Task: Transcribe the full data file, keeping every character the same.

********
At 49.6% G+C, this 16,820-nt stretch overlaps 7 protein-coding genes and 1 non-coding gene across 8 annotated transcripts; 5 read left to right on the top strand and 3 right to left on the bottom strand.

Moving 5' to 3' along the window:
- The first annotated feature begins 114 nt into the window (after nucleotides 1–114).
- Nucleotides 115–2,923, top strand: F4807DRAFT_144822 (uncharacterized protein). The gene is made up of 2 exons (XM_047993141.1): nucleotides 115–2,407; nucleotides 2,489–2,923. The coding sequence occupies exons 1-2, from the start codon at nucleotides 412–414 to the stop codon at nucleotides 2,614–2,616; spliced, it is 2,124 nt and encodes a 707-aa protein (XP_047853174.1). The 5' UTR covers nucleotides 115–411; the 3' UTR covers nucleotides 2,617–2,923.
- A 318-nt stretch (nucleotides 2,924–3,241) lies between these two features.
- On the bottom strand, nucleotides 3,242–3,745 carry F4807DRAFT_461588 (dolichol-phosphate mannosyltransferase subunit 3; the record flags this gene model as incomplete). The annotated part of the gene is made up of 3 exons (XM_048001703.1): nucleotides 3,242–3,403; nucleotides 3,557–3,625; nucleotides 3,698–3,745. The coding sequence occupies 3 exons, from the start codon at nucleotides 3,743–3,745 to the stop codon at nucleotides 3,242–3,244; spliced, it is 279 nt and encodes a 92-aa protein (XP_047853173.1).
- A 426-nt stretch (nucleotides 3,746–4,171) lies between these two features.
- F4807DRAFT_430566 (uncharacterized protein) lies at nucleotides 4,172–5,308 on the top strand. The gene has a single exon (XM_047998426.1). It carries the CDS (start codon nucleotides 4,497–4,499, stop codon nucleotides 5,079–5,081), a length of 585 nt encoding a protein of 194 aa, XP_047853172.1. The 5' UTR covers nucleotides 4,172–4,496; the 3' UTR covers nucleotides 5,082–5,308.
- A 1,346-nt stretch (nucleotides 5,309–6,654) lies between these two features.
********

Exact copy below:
At 49.6% G+C, this 16,820-nt stretch overlaps 7 protein-coding genes and 1 non-coding gene across 8 annotated transcripts; 5 read left to right on the top strand and 3 right to left on the bottom strand.

Moving 5' to 3' along the window:
- The first annotated feature begins 114 nt into the window (after nucleotides 1–114).
- Nucleotides 115–2,923, top strand: F4807DRAFT_144822 (uncharacterized protein). The gene is made up of 2 exons (XM_047993141.1): nucleotides 115–2,407; nucleotides 2,489–2,923. The coding sequence occupies exons 1-2, from the start codon at nucleotides 412–414 to the stop codon at nucleotides 2,614–2,616; spliced, it is 2,124 nt and encodes a 707-aa protein (XP_047853174.1). The 5' UTR covers nucleotides 115–411; the 3' UTR covers nucleotides 2,617–2,923.
- A 318-nt stretch (nucleotides 2,924–3,241) lies between these two features.
- On the bottom strand, nucleotides 3,242–3,745 carry F4807DRAFT_461588 (dolichol-phosphate mannosyltransferase subunit 3; the record flags this gene model as incomplete). The annotated part of the gene is made up of 3 exons (XM_048001703.1): nucleotides 3,242–3,403; nucleotides 3,557–3,625; nucleotides 3,698–3,745. The coding sequence occupies 3 exons, from the start codon at nucleotides 3,743–3,745 to the stop codon at nucleotides 3,242–3,244; spliced, it is 279 nt and encodes a 92-aa protein (XP_047853173.1).
- A 426-nt stretch (nucleotides 3,746–4,171) lies between these two features.
- F4807DRAFT_430566 (uncharacterized protein) lies at nucleotides 4,172–5,308 on the top strand. The gene has a single exon (XM_047998426.1). It carries the CDS (start codon nucleotides 4,497–4,499, stop codon nucleotides 5,079–5,081), a length of 585 nt encoding a protein of 194 aa, XP_047853172.1. The 5' UTR covers nucleotides 4,172–4,496; the 3' UTR covers nucleotides 5,082–5,308.
- A 1,346-nt stretch (nucleotides 5,309–6,654) lies between these two features.